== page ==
Location and size of preterm cerebellar hemorrhage and childhood development

Jarred Garfinkle, Ting Guo, Anne Synnes, Vann Chau, Helen M Branson, Steven Ufkes, Emily Wy Tam, Ruth E Grunau, Steven P Miller
Annals of Neurology 2020 September 12

OBJECTIVES: To examine the association between cerebellar hemorrhage (CBH) size and location and preschool-age neurodevelopment in very preterm neonates.

METHODS: Preterm MRIs of 221 very preterm neonates (median GA 27.9) were manually segmented for CBH quantification and location. Neurodevelopmental assessments at chronological age 4.5 years included motor (MABC-2), visuomotor integration (Beery VMI-6), cognitive (WPPSI-III), and behavioral (CBCL) outcomes. Multivariable linear regression models examined the association between CBH size and 4.5-year outcomes accounting for sex, gestational age, and supratentorial injury. Probabilistic maps assessed CBH location and likelihood of a lesion to predict adverse outcome.

RESULTS: Thirty-six neonates had CBH: 14 (6%) with only punctate CBH and 22 (10%) with ≥1 larger CBH. CBH occurred mostly in the inferior aspect of the posterior lobes. CBH total volume was independently associated with MABC-2 motor scores at 4.5 years (β=-0.095, 95% CI [-0.184, -0.005]) with a standardized β coefficient (-0.16) that was similar to that of white matter injury volume (standardized β=-0.22). CBH size was similarly associated with visuomotor integration and externalizing behavior but not cognition. Voxel-wise odds ratio and lesion-symptom maps demonstrated that CBH extending more deeply into the cerebellum predicted adverse motor, visuomotor, and behavioral outcomes.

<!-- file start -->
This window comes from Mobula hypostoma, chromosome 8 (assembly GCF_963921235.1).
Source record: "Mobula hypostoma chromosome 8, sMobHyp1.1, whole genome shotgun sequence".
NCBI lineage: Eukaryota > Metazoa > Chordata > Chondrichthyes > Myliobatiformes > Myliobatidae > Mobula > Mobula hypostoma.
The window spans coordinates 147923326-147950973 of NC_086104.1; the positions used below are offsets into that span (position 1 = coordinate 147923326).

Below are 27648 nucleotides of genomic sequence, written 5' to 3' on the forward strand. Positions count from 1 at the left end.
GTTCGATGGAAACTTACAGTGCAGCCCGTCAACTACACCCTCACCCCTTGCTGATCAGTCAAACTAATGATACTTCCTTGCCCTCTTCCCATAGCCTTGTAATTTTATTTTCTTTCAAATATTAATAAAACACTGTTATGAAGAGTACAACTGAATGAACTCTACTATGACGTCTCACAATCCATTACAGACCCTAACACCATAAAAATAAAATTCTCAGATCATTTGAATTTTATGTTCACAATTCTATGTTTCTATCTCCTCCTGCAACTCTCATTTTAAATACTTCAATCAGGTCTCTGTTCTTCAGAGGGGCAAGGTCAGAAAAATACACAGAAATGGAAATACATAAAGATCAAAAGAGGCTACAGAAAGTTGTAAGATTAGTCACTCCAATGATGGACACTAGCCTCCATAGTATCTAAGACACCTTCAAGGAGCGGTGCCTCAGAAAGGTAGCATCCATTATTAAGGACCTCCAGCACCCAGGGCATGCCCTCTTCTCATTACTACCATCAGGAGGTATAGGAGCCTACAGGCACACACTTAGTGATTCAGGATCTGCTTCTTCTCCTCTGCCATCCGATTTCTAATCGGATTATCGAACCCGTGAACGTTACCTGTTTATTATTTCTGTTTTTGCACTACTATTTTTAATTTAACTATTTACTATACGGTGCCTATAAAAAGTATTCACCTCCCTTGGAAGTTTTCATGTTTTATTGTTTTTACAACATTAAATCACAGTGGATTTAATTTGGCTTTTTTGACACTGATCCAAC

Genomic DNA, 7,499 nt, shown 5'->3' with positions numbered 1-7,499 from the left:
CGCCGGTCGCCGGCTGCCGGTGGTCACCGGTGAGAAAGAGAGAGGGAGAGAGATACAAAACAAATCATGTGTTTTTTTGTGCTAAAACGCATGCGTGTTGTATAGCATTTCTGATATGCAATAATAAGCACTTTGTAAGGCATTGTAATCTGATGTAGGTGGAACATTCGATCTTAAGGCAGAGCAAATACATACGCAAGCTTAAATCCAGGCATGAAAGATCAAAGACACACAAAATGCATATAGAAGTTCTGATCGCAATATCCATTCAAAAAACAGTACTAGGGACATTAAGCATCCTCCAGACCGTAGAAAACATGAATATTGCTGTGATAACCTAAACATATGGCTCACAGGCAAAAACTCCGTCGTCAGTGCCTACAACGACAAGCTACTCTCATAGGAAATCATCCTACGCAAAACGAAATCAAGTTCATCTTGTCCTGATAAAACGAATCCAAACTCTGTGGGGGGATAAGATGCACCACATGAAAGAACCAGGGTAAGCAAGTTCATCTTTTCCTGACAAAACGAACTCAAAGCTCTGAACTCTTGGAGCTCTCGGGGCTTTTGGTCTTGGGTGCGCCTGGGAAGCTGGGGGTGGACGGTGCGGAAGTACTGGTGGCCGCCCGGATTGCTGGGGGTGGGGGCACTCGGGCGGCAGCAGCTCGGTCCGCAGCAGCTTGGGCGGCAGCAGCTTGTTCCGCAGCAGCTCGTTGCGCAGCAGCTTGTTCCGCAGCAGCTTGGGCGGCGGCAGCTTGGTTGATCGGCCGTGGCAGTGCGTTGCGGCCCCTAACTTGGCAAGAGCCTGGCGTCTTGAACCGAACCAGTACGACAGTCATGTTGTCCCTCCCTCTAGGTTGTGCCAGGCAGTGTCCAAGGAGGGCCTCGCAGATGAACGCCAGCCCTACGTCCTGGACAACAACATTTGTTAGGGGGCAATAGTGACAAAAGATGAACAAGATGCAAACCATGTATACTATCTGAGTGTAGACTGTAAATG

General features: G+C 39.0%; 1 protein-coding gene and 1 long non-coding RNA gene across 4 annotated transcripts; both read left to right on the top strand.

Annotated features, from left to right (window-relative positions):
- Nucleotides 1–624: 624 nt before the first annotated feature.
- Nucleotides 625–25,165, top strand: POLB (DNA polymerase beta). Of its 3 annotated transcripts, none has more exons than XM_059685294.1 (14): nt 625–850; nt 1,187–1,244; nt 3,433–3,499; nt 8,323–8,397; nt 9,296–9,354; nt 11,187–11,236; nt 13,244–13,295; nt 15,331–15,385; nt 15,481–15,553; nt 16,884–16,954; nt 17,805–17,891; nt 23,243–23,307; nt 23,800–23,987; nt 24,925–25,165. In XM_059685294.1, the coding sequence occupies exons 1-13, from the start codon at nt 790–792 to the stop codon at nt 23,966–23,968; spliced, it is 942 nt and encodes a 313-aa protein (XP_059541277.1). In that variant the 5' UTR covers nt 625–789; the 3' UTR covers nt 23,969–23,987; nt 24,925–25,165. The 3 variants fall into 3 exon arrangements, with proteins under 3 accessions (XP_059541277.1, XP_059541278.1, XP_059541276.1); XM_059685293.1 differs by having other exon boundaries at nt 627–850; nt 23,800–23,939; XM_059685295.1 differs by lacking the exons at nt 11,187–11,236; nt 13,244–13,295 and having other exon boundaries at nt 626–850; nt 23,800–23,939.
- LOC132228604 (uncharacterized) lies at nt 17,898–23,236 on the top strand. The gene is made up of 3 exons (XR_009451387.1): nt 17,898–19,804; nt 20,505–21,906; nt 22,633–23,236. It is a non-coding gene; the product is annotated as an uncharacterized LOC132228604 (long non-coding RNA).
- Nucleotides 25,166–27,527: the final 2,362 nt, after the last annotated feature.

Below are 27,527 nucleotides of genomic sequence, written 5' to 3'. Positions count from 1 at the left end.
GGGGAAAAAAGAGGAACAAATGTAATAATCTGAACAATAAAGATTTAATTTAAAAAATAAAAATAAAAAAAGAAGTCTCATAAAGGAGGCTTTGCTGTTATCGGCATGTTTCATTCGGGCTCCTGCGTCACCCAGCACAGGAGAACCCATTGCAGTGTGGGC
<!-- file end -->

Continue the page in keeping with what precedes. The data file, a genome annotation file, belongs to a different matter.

INTERPRETATION: CBH size and location on preterm MRI were associated with reduced preschool motor and visuomotor function and more externalizing behavior independent of supratentorial brain injury in a dose-dependent fashion. The volumetric quantification and localisation of CBH, even when punctate, may allow opportunity to improve motor and behavioral outcomes by providing targeted intervention. This article is protected by copyright. All rights reserved.

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